Just starting to use HE and trying to get my head around the UI
I wanted to create a rule that turns on the outdoor lights at a certain time - unless the sun is already up. Most likely I did not yet figure out the HE way of configuring the rule so I am trying to say: "At 6am: if the current time is between midnight and sunrise, turn on the lights".
What would be the optimal way of doing this?
Where does the (F) [FALSE] come from to the end of the condition in my action?
@lewis.heidrick I have some outdoor lights which I don't want to have turned on when sleeping (partially lights up the bedroom). I don't yet know if the rule runs OK but now that you mentioned that the (F) [FALSE] is all about - it might.
BTW. you mentioned that the RM4 is heavy? Does it mean that having multiple RM4 rules could cause too much load on the hub?
It has a cumulative effect and for most rules that turn on lighting, you want them to be fast. Off rules aren't that important since you're not standing there waiting for it to turn off immediately. It's generally the preferred practice to use the specialized apps first then RM4 if the others aren't a better fit. RM4 does have it's place and is a great app to get complex stuff done but most other apps are much smaller and will execute faster. The less time it spends processing apps the more responsive the hub will feel.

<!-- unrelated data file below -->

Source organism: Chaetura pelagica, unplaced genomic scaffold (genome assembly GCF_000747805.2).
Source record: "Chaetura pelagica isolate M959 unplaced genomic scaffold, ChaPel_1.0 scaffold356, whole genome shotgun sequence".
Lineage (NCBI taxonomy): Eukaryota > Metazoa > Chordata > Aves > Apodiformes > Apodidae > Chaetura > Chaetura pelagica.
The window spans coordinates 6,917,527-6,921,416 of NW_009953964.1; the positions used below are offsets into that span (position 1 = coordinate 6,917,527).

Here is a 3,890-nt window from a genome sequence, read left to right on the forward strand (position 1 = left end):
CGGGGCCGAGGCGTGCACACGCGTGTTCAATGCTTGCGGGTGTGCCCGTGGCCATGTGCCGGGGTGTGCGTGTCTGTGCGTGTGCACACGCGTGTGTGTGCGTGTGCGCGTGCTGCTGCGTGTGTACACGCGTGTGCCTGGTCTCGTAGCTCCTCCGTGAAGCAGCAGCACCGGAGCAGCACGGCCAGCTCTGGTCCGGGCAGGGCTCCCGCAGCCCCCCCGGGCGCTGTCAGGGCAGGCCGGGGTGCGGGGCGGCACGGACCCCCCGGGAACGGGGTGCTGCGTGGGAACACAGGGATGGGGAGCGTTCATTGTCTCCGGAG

OK, thanks for the heads up. One of the reasons I bought the HE was the advertised speed. Is it so that the system needs to load each rule (which are separate apps?) periodically, to evaluate the trigger condition - and this loading of apps causes the cumulative load? If so, hopefully there's some way to log and benchmark key events related to performance.
The apps load when the condition trigger is met and yes each rule is considered it's own child instance of the app. You'll sometimes get to a point where one condition fires off multiple rules. In those instances you want them to execute as quickly and efficiently as possible so there's no perceived lag. The longer a rule takes to load and execute the more likely you are to have multiple rules running at once. "Rules are free" is a common saying around here referring to the KISS method. Every little bit helps and if you start off with this mindset you should have a great experience.
Use these to check for apps or devices that are taking a longer than than normal time to execute. Use the enable link to begin stat collection, the stats link to view the results, and disable when you're done. Don't forget to turn the stats off.